I do believe a lack of appetite can be a sign of pain. My Mr. Chance had bone spurs and he was 14 taking Tramadol and Gabapentin for pain also. I made so many home cooked meals to get him to eat. It is so tough on owners of seniors dogs to make sure that their beloved dogs eat enough to sustain themselves.

    My little Logan is 13 now and has been diagnosed with kidney failure so I have to be extremely careful now on what I a feeding him. Please consult your vet before changing the diet! Good luck to you and we pray that Lochiel (Lucky) regains his appetite!
    Last edited: Jun 21, 2018
    Isabella likes this.
  4. Caro

    Caro Moderator

    Jan 14, 2009
    Canberra, Australia
    Hi Isabelle and welcome back. I do hope it is a sign of her arthritis.

    How long has she been on the combination of Tramadol and Gabapentin and how often does she take them?
    And does she have any liver issues?

    I ask because my 12 year old has severe arthritis - he's had for 10 years. So I've become pretty expert at arthritis drugs in dogs. She may be feeling pain because of the mix of drugs. I'm not sure you know much about the use of these drugs so I'll just give an overview so you get the gist. Sorry if you already know this.

    There's 3 main types of drugs that are used to treat arthritis in dogs: NSAIDs (anti-inflammatories); pain-killers (eg Tramadol) and neuralgia drugs (eg Gabapentin). Strong pain-killers like Tramadol are often opioid based and dogs, like humans, can develop a tolerance. Lucky may be developing a tolerance to Tramadol so may not be getting the same level of relief.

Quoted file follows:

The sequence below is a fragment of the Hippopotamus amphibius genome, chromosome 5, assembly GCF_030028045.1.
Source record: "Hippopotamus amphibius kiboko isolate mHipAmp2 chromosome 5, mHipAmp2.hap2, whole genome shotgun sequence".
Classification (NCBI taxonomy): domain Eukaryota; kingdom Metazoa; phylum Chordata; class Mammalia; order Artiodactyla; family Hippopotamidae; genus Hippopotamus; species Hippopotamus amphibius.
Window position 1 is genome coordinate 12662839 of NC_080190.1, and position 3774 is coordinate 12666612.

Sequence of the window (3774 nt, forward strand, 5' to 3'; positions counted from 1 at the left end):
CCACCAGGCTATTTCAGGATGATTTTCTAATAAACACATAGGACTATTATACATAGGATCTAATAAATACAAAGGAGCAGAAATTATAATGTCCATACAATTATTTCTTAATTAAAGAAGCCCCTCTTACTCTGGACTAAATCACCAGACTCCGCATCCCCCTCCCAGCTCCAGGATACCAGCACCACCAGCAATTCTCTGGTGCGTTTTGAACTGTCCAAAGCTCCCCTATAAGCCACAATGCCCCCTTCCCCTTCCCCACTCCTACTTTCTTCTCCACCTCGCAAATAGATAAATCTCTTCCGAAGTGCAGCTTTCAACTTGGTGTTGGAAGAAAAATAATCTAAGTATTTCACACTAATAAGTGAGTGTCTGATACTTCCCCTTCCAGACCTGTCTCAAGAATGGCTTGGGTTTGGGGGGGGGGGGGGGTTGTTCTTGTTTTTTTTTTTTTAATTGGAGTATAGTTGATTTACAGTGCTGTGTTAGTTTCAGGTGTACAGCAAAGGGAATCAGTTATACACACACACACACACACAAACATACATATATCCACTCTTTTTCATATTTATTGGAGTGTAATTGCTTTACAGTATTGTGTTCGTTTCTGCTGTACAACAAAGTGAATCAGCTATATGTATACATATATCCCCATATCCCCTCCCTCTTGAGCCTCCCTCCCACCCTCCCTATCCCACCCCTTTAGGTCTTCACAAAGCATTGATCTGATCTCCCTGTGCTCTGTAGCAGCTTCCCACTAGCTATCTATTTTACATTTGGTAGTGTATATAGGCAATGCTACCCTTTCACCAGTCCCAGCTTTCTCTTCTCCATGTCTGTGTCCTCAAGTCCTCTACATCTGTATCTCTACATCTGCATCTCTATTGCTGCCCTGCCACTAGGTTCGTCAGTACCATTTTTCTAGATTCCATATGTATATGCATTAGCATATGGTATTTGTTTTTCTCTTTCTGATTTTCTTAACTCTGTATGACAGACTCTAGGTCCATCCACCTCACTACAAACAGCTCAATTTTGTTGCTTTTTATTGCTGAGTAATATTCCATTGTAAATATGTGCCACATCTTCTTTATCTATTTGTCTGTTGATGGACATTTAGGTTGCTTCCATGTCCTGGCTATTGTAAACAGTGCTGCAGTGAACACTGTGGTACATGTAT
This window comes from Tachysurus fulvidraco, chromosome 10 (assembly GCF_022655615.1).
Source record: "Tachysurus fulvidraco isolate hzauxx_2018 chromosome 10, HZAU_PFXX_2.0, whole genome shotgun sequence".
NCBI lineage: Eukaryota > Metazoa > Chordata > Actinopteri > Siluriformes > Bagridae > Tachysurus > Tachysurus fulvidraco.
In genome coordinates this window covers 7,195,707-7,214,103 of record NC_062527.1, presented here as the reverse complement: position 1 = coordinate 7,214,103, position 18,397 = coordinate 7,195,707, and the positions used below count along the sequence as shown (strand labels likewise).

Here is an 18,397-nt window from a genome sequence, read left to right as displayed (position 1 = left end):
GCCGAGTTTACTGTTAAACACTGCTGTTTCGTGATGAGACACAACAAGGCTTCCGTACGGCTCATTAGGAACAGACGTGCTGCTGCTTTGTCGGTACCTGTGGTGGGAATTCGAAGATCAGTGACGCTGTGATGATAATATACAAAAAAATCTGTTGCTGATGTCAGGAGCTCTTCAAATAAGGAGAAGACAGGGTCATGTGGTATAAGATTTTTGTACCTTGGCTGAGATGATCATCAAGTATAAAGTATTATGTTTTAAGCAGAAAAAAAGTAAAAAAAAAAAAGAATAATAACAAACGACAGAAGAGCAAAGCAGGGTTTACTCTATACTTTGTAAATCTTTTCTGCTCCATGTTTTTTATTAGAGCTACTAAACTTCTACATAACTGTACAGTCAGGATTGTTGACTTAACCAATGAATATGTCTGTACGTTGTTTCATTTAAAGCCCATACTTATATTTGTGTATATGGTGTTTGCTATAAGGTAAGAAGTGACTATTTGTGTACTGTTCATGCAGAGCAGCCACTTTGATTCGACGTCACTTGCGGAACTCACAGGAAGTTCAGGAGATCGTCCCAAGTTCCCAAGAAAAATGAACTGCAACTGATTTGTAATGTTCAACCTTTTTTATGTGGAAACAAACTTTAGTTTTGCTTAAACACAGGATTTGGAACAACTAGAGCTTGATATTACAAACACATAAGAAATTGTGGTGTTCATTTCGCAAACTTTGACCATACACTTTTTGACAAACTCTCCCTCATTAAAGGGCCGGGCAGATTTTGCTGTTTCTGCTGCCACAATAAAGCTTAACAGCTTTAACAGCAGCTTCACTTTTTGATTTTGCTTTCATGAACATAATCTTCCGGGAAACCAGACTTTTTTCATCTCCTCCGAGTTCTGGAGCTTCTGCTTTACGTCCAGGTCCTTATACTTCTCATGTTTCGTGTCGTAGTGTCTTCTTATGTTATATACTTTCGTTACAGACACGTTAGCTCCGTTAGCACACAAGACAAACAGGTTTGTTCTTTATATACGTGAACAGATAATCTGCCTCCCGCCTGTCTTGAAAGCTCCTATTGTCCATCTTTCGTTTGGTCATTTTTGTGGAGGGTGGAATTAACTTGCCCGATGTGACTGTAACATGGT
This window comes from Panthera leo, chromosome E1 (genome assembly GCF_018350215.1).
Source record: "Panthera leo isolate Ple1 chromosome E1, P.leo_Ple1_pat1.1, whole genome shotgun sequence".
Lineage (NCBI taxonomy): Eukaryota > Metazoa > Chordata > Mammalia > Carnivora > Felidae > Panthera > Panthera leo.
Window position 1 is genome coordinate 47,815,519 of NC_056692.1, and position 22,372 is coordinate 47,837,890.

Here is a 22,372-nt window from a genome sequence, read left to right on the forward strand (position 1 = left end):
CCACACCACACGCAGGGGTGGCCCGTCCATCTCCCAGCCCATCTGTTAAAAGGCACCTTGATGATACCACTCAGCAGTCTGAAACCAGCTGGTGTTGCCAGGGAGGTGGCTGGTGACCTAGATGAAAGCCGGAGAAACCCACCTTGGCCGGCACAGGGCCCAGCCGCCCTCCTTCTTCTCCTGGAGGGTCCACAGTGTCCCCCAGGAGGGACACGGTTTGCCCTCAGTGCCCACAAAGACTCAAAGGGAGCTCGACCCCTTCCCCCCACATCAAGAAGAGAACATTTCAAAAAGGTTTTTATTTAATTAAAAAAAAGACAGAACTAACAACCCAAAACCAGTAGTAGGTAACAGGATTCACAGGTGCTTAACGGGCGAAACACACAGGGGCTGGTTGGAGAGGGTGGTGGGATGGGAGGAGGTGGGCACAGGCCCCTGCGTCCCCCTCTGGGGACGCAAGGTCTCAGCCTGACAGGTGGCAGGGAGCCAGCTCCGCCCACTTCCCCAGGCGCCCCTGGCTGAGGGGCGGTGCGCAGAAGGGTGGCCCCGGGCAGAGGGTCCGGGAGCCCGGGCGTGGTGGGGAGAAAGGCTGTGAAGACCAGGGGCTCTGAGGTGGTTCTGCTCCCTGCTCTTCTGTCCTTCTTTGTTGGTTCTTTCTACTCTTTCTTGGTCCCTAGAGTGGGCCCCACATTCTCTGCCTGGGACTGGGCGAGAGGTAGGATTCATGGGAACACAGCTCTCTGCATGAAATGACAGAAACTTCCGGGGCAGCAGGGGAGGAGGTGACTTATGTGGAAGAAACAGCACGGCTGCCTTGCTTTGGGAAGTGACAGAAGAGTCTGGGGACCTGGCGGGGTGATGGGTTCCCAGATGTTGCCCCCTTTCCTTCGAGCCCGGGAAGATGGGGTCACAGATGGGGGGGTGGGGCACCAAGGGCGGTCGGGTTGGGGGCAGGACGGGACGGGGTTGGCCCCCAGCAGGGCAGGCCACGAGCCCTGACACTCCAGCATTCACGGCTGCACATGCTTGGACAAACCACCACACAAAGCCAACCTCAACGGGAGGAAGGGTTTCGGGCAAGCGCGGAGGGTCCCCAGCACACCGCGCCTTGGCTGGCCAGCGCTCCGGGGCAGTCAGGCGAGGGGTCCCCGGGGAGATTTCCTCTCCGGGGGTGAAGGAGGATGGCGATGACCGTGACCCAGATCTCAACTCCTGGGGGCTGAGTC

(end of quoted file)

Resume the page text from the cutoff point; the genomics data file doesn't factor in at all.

I tried Gabapentin with Deska. Even though it's used for nerve pain Vets are increasingly using it in the hope that it may also help chronic pain. Deska was on it for about a year, but took him off when he developed 'doggy dementia'. The dementia went and his pain levels didn't change.

    If Lucky's liver tests are fine you can try an NSAID. If the vet's worried about his tummy u can use a stomach protector. You can alternate it with the Tramadol and start with a half dose. Deska is on daily Previcox (half tablet) with Carafate (tummy) half hour before he takes it. He has a couple of breaks from Previcox each week where he only has pain killers. This way he doesn't build up tolerances.

    So maybe ask your vet if you can add in an NSAID when he does eat. All you can do is see if it works.
    ghggp likes this.
  5. ghggp

    ghggp Moderator

    Aug 28, 2011
    Grosse Pointe, Michigan
    Thanks, Caro! I did not know the details about these drugs nor the build-up of tolerance! Thanks for the education!
  6. Sharon7

    Sharon7 Premium Member

    Oct 31, 2009
    Southern California
    I would suggest Lucky would benefit from a blood panel to see what is going on. A dog that isn't eating, especially a "foodie" is a sign something is wrong, and lab work is a good place to start. Her kidneys may not be working well and she may feel nauseated, or it could be something else, like Caro suggested. Honestly the minute one of mine won't eat they go to the vet - it is a big red flag for me with my chowhounds who live for food. Good luck and keep us updated. Big hugs to you and your sweet senior.